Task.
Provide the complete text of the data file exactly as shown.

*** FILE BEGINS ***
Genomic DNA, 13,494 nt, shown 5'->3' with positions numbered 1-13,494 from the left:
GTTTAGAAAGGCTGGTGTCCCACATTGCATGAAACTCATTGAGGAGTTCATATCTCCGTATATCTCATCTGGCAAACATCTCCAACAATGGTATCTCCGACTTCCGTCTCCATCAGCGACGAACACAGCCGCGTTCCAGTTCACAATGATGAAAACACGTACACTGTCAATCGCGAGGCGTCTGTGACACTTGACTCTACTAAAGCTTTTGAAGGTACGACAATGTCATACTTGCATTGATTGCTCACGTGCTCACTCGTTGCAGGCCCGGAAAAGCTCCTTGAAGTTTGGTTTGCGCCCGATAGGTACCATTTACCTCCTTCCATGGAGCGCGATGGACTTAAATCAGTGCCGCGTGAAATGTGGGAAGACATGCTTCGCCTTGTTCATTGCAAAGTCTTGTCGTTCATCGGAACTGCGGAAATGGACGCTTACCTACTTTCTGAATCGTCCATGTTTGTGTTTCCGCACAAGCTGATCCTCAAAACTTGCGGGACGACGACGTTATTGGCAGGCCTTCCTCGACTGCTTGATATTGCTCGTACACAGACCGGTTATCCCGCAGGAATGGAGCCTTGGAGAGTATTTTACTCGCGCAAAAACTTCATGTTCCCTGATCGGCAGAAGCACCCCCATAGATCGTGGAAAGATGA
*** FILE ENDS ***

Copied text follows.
Genomic DNA, 13,494 nt, shown 5'->3' with positions numbered 1-13,494 from the left:
GTTTAGAAAGGCTGGTGTCCCACATTGCATGAAACTCATTGAGGAGTTCATATCTCCGTATATCTCATCTGGCAAACATCTCCAACAATGGTATCTCCGACTTCCGTCTCCATCAGCGACGAACACAGCCGCGTTCCAGTTCACAATGATGAAAACACGTACACTGTCAATCGCGAGGCGTCTGTGACACTTGACTCTACTAAAGCTTTTGAAGGTACGACAATGTCATACTTGCATTGATTGCTCACGTGCTCACTCGTTGCAGGCCCGGAAAAGCTCCTTGAAGTTTGGTTTGCGCCCGATAGGTACCATTTACCTCCTTCCATGGAGCGCGATGGACTTAAATCAGTGCCGCGTGAAATGTGGGAAGACATGCTTCGCCTTGTTCATTGCAAAGTCTTGTCGTTCATCGGAACTGCGGAAATGGACGCTTACCTACTTTCTGAATCGTCCATGTTTGTGTTTCCGCACAAGCTGATCCTCAAAACTTGCGGGACGACGACGTTATTGGCAGGCCTTCCTCGACTGCTTGATATTGCTCGTACACAGACCGGTTATCCCGCAGGAATGGAGCCTTGGAGAGTATTTTACTCGCGCAAAAACTTCATGTTCCCTGATCGGCAGAAGCACCCCCATAGATCGTGGAAAGATGA